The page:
The same, certainly, can be said of most video games: the circulating concepts are individualistic and implicitly property-based. What’s more, the majority of major-title popular video games even seem to reproduce property-based systems, Capitalist economies, and socioeconomic stratification. [editorial note: slideshow included screencaps of market/shop menus from major, Triple A video games].

Role Playing Games and Action/Adventure games, in particular, appear to reproduce Capitalist economic structures. Oftentimes making personal accumulation a focal point (it unlocks trophies or achievements, and some major titles like Uncharted and Assassin’s Creed Black Flag are explicitly centered on narratives of accumulation, etc). The RPG’s I had grown up playing were founded on ‘grinding’ for monetary gain, to get access to and purchase better equipment [editorial note: slideshow contained images from Final Fantasy and Dragon Warrior]. As the genre evolved and expanded, the internet spawning MMORPG’s, people were put in direct competition for resources: rare,legendary, epic loot, etc. (And the real economies surrounding virtual objects – both sanctioned and unsanctioned – seems relevant here, so gold farming and in-app purchases, would be serviceable examples of those, respectively.)

In fact, if we consider how Capitalism has been characterized as changing since mid-century, (I am thinking of Harvey’s The Condition of Postmodernity, but also post-Marxist thinkers like Paolo Virno, Maurizio Lazzarato, and others who have recently repurposed earlier Marxist and Socialist Feminist analyses of gendered labor), Capital has come to be seen as prioritizing flexibility, contingency, precarity, and proliferating affective/immaterial/virtual labor, what used to be called “women’s labor” or “feminine labor.” It seems that changes in the content and industry of video games have actually begun to shape our play in the image of labor that Capital wants to extract from us – we are becoming flexible, competitive gamers.

The booming of the cellular games industry, the innovation and expansion of cross-platform play, and the creation of temporary in-game events tied to external timelines – such as the special events in Destiny, or the ebb and flow of darkness in the Dark Souls games – encourage us to game flexibly and frequently.

In this way, the real economy surrounding video games (the many ways we can buy content – in store, at home, on our cell phones), and the economies imagined in video games function together to capitalize on the labor of our virtual bodies, recontextualizing the older critique that the body is an accumulation strategy.[3],[4]


  1. Digital Biopolitics and Pixellated Imperialisms

As depressing as the preceding analysis has been, the truth is that I’ve omitted an important aspect of the economic structures I’ve outlined: the violent annihilation of the monstrous, the threatening, and the different for direct profit. In the majority of action, adventure, and role playing games wealth is not simply accumulated at the expense of other players, but it is accumulated through the destruction of alterity and the disturbing expansion of a consolidated power (and a corresponding social norm). Whether you are embroiled in an imperial war [World of Warcraft], fighting off the (racialized and often… racist) zombie hordes [Resident Evil], or making a quick buck as a mercenary in the galactic frontier [Borderlands]: your wealth and power are directly predicated on a violence toward bodies marked as different, your wealth is accumulated through a literal violence, and dispossession is often two-fold: you dispossess other players of experience, goods, wealth, power; and you dispossess your opponents (whether pvp or pve) of the same things through a more direct violence. In this way, the majority of virtual socioeconomic structures are predicated on a sort of necro-capitalist accumulation. At the same time, this structure encourages gamers to respond to alterity with political violence, enacting a totalizing violence and constantly redefining norms and normality in ways that typically favor white, heteronormative, masculine cultures. And instead of continuing to speak about generalities here, I want to (very, very, very quickly) turn to Resident Evil 4 for some specific examples.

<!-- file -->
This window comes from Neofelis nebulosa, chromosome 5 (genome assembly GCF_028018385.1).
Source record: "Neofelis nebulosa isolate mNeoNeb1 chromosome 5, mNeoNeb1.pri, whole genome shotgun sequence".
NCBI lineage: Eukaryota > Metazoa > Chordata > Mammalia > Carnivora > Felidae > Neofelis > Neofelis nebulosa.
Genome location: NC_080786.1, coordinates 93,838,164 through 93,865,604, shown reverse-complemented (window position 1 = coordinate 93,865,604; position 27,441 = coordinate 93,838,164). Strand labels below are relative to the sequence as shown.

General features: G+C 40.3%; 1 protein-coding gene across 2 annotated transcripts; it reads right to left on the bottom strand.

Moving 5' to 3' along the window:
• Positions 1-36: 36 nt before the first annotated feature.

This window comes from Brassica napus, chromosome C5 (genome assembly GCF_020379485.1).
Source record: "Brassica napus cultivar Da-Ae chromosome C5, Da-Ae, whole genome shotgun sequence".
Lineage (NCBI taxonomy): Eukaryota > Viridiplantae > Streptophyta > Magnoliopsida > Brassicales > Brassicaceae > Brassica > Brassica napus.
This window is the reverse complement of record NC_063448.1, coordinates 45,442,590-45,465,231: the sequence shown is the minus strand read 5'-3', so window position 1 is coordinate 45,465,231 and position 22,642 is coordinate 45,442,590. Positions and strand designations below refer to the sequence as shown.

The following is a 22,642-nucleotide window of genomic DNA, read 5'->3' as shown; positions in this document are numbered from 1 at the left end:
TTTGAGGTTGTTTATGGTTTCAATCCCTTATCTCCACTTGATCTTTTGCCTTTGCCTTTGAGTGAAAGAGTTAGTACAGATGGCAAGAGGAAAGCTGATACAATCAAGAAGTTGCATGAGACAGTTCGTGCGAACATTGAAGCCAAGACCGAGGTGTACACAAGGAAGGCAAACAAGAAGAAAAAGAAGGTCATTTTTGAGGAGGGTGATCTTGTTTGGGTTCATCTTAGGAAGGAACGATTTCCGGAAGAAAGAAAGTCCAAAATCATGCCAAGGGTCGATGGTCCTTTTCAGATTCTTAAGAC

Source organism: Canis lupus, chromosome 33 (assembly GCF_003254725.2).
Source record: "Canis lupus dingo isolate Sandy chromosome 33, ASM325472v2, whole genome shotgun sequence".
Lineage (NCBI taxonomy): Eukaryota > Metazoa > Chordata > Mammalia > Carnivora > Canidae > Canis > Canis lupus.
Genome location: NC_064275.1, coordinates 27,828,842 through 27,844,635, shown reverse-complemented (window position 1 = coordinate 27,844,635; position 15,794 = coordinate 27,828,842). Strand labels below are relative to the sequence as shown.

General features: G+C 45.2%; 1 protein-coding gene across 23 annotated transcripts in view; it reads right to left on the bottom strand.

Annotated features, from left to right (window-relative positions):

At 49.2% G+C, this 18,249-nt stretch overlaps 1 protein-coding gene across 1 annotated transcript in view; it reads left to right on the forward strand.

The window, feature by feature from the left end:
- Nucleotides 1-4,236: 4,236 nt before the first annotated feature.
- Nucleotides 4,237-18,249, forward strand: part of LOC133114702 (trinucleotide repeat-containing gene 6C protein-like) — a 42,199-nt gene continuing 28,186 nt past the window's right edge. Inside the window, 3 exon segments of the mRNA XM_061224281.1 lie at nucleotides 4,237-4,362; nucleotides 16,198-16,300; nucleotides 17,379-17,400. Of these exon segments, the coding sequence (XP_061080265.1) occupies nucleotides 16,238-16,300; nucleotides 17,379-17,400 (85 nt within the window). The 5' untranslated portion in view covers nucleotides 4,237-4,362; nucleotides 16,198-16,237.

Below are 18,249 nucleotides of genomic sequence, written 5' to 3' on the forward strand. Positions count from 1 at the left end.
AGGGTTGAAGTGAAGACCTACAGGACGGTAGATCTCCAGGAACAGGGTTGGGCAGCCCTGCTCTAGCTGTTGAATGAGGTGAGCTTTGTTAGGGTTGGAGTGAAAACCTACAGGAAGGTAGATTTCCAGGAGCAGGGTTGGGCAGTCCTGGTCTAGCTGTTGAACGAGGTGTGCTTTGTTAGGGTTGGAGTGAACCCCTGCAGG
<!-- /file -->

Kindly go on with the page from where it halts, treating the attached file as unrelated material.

1. Accumulation by Destruction: Resident Evil 4 and the Totalitarianism of Generalization

So, I’m going to talk about Resident Evil 4, and for the sake of time management I am just going to assume most of you are at least passingly familiar with, so forgive me for not offering a better summary: but the game came out in 2005 to much fanfare, though it eschewed the survival horror format of its predecessors for a more action oriented approach. Basically, a former police officer and one of the heroes of RE2, Leon Kennedy, is sent to rescue the President’s daughter from a nefarious, bioterrorist cult that has captured her and is holding her in rural Spanish village. The plot thickens from there, but I’m going to move fast here because I’ve already been talking for too long.